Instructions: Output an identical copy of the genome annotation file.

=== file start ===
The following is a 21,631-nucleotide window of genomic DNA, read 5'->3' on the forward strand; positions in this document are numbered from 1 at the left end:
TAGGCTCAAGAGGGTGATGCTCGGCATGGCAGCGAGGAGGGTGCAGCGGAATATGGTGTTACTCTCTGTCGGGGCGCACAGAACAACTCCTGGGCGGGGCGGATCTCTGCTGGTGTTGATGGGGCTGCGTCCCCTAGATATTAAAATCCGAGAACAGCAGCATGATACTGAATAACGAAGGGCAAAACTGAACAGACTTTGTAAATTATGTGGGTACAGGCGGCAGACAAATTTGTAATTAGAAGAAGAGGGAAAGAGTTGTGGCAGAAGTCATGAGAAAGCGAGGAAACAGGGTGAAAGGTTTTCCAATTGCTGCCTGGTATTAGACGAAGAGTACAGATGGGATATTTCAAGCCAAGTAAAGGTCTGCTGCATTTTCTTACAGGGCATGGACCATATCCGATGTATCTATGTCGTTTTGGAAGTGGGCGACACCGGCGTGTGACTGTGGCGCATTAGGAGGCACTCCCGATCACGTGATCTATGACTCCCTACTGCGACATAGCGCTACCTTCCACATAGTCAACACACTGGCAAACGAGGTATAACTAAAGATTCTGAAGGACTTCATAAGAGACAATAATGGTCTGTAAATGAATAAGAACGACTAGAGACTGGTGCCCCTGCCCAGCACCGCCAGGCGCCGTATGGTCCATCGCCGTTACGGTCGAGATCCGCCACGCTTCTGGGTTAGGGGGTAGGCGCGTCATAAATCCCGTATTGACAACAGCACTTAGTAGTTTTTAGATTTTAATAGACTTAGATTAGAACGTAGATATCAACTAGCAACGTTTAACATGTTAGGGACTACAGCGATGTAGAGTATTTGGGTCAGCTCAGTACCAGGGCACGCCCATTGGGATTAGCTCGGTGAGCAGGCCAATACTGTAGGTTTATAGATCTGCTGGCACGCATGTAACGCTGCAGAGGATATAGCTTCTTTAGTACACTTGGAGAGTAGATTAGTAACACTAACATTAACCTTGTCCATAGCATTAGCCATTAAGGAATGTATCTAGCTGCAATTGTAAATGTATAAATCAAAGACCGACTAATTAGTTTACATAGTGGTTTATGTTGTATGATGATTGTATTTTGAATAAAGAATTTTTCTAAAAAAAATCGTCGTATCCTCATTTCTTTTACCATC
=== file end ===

The following is a 21,631-nucleotide window of genomic DNA, read 5'->3' on the forward strand; positions in this document are numbered from 1 at the left end:
TAGGCTCAAGAGGGTGATGCTCGGCATGGCAGCGAGGAGGGTGCAGCGGAATATGGTGTTACTCTCTGTCGGGGCGCACAGAACAACTCCTGGGCGGGGCGGATCTCTGCTGGTGTTGATGGGGCTGCGTCCCCTAGATATTAAAATCCGAGAACAGCAGCATGATACTGAATAACGAAGGGCAAAACTGAACAGACTTTGTAAATTATGTGGGTACAGGCGGCAGACAAATTTGTAATTAGAAGAAGAGGGAAAGAGTTGTGGCAGAAGTCATGAGAAAGCGAGGAAACAGGGTGAAAGGTTTTCCAATTGCTGCCTGGTATTAGACGAAGAGTACAGATGGGATATTTCAAGCCAAGTAAAGGTCTGCTGCATTTTCTTACAGGGCATGGACCATATCCGATGTATCTATGTCGTTTTGGAAGTGGGCGACACCGGCGTGTGACTGTGGCGCATTAGGAGGCACTCCCGATCACGTGATCTATGACTCCCTACTGCGACATAGCGCTACCTTCCACATAGTCAACACACTGGCAAACGAGGTATAACTAAAGATTCTGAAGGACTTCATAAGAGACAATAATGGTCTGTAAATGAATAAGAACGACTAGAGACTGGTGCCCCTGCCCAGCACCGCCAGGCGCCGTATGGTCCATCGCCGTTACGGTCGAGATCCGCCACGCTTCTGGGTTAGGGGGTAGGCGCGTCATAAATCCCGTATTGACAACAGCACTTAGTAGTTTTTAGATTTTAATAGACTTAGATTAGAACGTAGATATCAACTAGCAACGTTTAACATGTTAGGGACTACAGCGATGTAGAGTATTTGGGTCAGCTCAGTACCAGGGCACGCCCATTGGGATTAGCTCGGTGAGCAGGCCAATACTGTAGGTTTATAGATCTGCTGGCACGCATGTAACGCTGCAGAGGATATAGCTTCTTTAGTACACTTGGAGAGTAGATTAGTAACACTAACATTAACCTTGTCCATAGCATTAGCCATTAAGGAATGTATCTAGCTGCAATTGTAAATGTATAAATCAAAGACCGACTAATTAGTTTACATAGTGGTTTATGTTGTATGATGATTGTATTTTGAATAAAGAATTTTTCTAAAAAAAATCGTCGTATCCTCATTTCTTTTACCATC